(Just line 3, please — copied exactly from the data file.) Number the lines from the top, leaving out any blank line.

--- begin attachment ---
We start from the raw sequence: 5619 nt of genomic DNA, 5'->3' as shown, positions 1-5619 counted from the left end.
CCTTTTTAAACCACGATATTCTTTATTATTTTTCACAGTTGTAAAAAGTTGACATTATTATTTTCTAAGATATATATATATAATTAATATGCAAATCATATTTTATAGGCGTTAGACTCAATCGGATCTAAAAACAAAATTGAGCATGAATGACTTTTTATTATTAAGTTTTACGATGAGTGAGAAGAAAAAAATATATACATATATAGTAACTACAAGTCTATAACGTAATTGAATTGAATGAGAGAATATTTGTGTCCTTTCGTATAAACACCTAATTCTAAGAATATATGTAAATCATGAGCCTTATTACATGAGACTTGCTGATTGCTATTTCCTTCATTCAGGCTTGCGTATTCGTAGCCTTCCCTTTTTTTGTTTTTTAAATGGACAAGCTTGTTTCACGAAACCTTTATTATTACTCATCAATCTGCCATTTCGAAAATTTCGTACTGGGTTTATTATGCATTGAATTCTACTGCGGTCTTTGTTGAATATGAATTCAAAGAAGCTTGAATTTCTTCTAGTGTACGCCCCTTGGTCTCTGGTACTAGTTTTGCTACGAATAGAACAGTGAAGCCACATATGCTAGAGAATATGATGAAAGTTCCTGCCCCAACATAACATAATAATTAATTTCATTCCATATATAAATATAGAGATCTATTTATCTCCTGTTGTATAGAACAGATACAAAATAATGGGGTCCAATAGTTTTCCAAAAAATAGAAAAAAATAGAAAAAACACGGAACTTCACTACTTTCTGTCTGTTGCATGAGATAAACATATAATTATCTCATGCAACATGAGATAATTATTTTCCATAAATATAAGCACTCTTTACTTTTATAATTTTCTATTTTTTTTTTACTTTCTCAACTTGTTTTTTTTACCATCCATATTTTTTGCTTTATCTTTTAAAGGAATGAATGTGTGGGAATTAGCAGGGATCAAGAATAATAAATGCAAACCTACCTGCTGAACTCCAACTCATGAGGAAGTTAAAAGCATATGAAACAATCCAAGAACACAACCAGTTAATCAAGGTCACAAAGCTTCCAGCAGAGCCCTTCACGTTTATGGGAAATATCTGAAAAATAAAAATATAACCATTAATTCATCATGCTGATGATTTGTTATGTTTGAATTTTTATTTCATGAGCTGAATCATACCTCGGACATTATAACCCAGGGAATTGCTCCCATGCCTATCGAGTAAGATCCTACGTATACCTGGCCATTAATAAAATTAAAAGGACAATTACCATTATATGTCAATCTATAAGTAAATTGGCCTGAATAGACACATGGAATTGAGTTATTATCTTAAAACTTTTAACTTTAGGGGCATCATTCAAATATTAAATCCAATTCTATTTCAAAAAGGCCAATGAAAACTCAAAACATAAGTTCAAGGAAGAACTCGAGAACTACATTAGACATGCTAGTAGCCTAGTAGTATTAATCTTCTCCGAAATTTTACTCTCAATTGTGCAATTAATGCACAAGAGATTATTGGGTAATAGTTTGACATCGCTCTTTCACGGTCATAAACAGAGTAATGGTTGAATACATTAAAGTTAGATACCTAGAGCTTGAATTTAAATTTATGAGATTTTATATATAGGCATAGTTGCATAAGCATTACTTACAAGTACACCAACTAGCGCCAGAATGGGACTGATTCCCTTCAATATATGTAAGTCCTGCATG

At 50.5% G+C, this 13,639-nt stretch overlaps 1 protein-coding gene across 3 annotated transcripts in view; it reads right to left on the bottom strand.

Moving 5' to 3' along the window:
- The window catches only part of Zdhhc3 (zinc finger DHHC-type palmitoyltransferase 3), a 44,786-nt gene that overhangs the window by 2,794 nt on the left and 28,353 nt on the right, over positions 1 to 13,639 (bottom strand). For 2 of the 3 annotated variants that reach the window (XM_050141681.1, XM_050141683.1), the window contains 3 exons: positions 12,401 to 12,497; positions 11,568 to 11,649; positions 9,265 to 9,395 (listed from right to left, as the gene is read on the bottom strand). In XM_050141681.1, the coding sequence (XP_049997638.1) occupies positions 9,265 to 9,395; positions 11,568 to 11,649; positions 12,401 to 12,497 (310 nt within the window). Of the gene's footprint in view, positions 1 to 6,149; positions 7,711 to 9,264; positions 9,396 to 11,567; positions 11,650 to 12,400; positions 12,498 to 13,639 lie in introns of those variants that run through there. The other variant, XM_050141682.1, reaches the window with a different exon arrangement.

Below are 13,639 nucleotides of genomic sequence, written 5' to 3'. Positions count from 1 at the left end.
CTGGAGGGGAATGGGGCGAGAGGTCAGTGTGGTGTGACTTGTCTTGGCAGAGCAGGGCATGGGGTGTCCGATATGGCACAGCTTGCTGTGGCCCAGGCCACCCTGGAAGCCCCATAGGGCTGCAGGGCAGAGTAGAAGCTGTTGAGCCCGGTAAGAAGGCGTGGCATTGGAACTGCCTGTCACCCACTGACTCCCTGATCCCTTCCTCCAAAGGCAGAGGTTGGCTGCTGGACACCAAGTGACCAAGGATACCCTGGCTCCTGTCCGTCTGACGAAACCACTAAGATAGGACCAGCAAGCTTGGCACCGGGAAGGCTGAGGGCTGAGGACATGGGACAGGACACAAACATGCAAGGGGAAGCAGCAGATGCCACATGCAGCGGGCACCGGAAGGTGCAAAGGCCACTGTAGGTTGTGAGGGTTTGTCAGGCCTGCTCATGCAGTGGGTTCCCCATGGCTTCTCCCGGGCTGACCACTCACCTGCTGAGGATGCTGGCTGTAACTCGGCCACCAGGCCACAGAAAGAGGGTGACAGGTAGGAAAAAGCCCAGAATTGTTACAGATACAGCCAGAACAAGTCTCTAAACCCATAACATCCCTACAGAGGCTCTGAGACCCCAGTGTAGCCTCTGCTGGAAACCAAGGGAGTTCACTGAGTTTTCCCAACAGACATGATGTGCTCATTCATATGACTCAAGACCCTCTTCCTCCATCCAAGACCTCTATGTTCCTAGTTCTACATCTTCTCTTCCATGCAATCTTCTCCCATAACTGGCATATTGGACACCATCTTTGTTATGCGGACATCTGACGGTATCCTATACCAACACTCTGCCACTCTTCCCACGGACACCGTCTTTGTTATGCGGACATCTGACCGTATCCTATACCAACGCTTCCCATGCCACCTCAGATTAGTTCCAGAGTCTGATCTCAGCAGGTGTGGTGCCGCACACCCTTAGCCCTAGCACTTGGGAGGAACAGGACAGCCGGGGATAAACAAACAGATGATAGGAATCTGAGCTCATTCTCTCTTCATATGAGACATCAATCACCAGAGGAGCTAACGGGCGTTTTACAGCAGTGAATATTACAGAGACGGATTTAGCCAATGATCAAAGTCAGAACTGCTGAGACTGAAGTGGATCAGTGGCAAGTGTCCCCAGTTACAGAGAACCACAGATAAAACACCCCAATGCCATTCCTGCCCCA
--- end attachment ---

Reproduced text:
At 50.5% G+C, this 13,639-nt stretch overlaps 1 protein-coding gene across 3 annotated transcripts in view; it reads right to left on the bottom strand.